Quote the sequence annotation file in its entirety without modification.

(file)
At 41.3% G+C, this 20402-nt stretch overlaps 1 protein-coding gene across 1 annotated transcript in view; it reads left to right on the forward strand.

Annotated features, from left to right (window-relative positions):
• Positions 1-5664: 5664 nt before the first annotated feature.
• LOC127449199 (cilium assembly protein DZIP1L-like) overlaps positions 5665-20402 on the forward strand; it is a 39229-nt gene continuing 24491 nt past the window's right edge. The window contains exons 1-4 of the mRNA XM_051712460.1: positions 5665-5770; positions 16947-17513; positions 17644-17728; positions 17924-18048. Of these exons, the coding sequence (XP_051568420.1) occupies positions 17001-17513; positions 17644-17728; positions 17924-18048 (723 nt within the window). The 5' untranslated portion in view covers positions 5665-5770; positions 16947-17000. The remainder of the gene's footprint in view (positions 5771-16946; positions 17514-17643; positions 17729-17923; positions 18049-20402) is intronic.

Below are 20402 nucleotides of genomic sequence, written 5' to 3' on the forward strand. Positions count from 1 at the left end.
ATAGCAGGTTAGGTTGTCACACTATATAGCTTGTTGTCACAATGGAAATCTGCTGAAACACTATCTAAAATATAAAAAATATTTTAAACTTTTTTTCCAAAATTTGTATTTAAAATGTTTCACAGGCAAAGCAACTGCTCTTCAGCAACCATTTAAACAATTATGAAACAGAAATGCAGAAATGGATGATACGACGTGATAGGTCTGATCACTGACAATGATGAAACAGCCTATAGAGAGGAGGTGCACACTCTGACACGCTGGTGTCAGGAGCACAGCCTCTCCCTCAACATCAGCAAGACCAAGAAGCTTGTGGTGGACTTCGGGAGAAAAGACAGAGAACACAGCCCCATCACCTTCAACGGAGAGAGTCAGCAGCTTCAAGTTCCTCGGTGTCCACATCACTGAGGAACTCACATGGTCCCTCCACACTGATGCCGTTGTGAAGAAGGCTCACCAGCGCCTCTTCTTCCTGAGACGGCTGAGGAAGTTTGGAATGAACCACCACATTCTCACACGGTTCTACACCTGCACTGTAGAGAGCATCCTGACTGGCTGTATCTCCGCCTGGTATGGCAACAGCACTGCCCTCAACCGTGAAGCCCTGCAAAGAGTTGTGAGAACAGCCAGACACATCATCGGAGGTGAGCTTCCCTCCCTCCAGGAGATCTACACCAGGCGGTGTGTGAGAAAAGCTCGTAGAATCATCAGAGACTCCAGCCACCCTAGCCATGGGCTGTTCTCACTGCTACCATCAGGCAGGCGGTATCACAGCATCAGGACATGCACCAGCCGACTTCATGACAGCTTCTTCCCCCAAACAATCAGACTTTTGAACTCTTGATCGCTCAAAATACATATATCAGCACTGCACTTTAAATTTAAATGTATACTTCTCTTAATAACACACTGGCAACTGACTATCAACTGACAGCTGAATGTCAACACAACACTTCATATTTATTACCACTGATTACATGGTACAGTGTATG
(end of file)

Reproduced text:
At 41.3% G+C, this 20402-nt stretch overlaps 1 protein-coding gene across 1 annotated transcript in view; it reads left to right on the forward strand.

Annotated features, from left to right (window-relative positions):
• Positions 1-5664: 5664 nt before the first annotated feature.
• LOC127449199 (cilium assembly protein DZIP1L-like) overlaps positions 5665-20402 on the forward strand; it is a 39229-nt gene continuing 24491 nt past the window's right edge. The window contains exons 1-4 of the mRNA XM_051712460.1: positions 5665-5770; positions 16947-17513; positions 17644-17728; positions 17924-18048. Of these exons, the coding sequence (XP_051568420.1) occupies positions 17001-17513; positions 17644-17728; positions 17924-18048 (723 nt within the window). The 5' untranslated portion in view covers positions 5665-5770; positions 16947-17000. The remainder of the gene's footprint in view (positions 5771-16946; positions 17514-17643; positions 17729-17923; positions 18049-20402) is intronic.

Below are 20402 nucleotides of genomic sequence, written 5' to 3' on the forward strand. Positions count from 1 at the left end.
ATAGCAGGTTAGGTTGTCACACTATATAGCTTGTTGTCACAATGGAAATCTGCTGAAACACTATCTAAAATATAAAAAATATTTTAAACTTTTTTTCCAAAATTTGTATTTAAAATGTTTCACAGGCAAAGCAACTGCTCTTCAGCAACCATTTAAACAATTATGAAACAGAAATGCAGAAATGGATGATACGACGTGATAGGTCTGATCACTGACAATGATGAAACAGCCTATAGAGAGGAGGTGCACACTCTGACACGCTGGTGTCAGGAGCACAGCCTCTCCCTCAACATCAGCAAGACCAAGAAGCTTGTGGTGGACTTCGGGAGAAAAGACAGAGAACACAGCCCCATCACCTTCAACGGAGAGAGTCAGCAGCTTCAAGTTCCTCGGTGTCCACATCACTGAGGAACTCACATGGTCCCTCCACACTGATGCCGTTGTGAAGAAGGCTCACCAGCGCCTCTTCTTCCTGAGACGGCTGAGGAAGTTTGGAATGAACCACCACATTCTCACACGGTTCTACACCTGCACTGTAGAGAGCATCCTGACTGGCTGTATCTCCGCCTGGTATGGCAACAGCACTGCCCTCAACCGTGAAGCCCTGCAAAGAGTTGTGAGAACAGCCAGACACATCATCGGAGGTGAGCTTCCCTCCCTCCAGGAGATCTACACCAGGCGGTGTGTGAGAAAAGCTCGTAGAATCATCAGAGACTCCAGCCACCCTAGCCATGGGCTGTTCTCACTGCTACCATCAGGCAGGCGGTATCACAGCATCAGGACATGCACCAGCCGACTTCATGACAGCTTCTTCCCCCAAACAATCAGACTTTTGAACTCTTGATCGCTCAAAATACATATATCAGCACTGCACTTTAAATTTAAATGTATACTTCTCTTAATAACACACTGGCAACTGACTATCAACTGACAGCTGAATGTCAACACAACACTTCATATTTATTACCACTGATTACATGGTACAGTGTATG